The following is a guest post by Mark Dizon, author of Reciprocal Mobilities: Indigeneity and Imperialism in an Eighteenth-Century Philippine Borderland, which is available now wherever books are sold.
In 1753, a group of Igorot leaders from the Cordillera Mountains at the center of the island of Luzon were in Manila, the Spanish colonial capital of the Philippines, for a visit. They wanted to air their grievances against Spanish policies in the provinces. They met with the governor-general of the Philippines, who agreed to their requests.
When I first encountered this story years ago, I was shocked. It went against everything I was taught and knew. Why were there Indigenous people in Manila, far away from their mountain dwelling?
Standard colonial history tends to have assigned places and movements for specific people. Spanish colonizers occupied the lowlands, while independent Indigenes lived in the uplands. Spanish conquistadors were the ones who penetrated interior borderlands and subjugated their inhabitants. In contrast, natives who resisted colonial rule fled deeper into the mountainous interior to maintain their independence. Spaniards moved, and independent natives were largely immobile in their mountain outposts.
This is supposed to be the natural order of colonialism, but the story of the Igorots in Manila contradicts this schema. It was not just Spanish colonizers who moved about. Indigenous people like the Igorots were also highly mobile.
Throughout the years, I have discovered more instances of independent Indigenous people in “unexpected” places like Manila and other colonial towns. These Indigenous travels were not really surprising after all, but rather an integral part of Indigenous practices and even Spanish colonialism.
Most early modern Indigenous communities in the Philippines were hunters and swidden cultivators, so it was part of their way of life to move around to follow wild game and clear new agricultural land every few years. The dispersed nature of Philippine polities also required traveling for kin groups to maintain their relationships with one another. Mobility was a commonplace event, as Indigenous people walked the landscape, traveled to different places, relocated to new lands, and reunited with distant kin.
Standard Philippine history generally presents Spanish colonialism in terms of the resettlement of natives into Spanish-style towns or their flight to mountain refuges. We get the binary categories of conquered and unconquered spaces. People were located either within or outside of colonial towns. But what if we see colonialism from the lens of mobility instead?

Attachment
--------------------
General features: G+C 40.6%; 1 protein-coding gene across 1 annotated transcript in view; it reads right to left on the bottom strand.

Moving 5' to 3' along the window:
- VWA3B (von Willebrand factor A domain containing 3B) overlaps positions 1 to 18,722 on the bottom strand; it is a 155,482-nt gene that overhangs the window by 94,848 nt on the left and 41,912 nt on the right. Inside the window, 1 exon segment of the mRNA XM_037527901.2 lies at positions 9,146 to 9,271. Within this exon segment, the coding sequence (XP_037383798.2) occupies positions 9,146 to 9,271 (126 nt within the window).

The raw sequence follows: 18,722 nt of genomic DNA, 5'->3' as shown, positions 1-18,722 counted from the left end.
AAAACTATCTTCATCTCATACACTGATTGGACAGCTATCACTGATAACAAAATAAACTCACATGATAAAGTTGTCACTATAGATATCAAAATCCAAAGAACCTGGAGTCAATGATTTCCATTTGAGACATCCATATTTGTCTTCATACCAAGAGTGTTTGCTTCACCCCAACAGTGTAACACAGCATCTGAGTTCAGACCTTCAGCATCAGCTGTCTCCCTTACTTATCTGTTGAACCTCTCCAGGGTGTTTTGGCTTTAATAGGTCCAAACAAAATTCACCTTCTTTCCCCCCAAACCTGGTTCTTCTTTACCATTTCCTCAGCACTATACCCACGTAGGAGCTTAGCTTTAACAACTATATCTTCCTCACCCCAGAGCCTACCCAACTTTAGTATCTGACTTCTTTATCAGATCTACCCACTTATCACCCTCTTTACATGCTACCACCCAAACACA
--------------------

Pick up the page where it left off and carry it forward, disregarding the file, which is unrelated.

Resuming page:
Even the Hispanic monarchy was a highly mobile institution that spanned the globe. Charles V, ruler of Spain, famously said, “An emperor needed no other residence than his saddle.” With the global expansion of their realm in the early modern period, Hispanic monarchs had to rely on royal officials to tour their domain. These officials had to visit and inspect the different provinces to maintain monarchical control.
Provincials of the different religious orders in the Philippines went on ecclesiastical visitations of their jurisdiction. In fact, an Augustinian provincial was on a visit to the provinces when he encountered the Igorot leaders who complained to him about perceived injustices, and he advised them to go to Manila and meet with the governor-general.
Incidents like this show how mobility was not a one-way street. In Spanish colonial Philippines, it was not just the colonizers who moved and expanded. Mobility came from multiple parties and directions. Indigenous people also “conquered” Manila as they sealed pacts with Spanish officials. The constant movements of historical actors created a certain reciprocity in their mobilities.
The expansion of Spanish colonial rule, the relocation of converted natives to colonial towns, and the flight of independent Indigenous communities to borderlands occurred in a wider web of multiple mobilities. Indigenes also traveled to places such as Manila, the heart of the Hispanic monarchy in the Philippines, and left their mark. Highlighting the entanglements of Indigenous and imperial mobilities leaves us with a more complex and more nuanced understanding of cross-cultural encounters in the early modern world.
Mark Dizon is assistant professor of history at Ateneo de Manila University.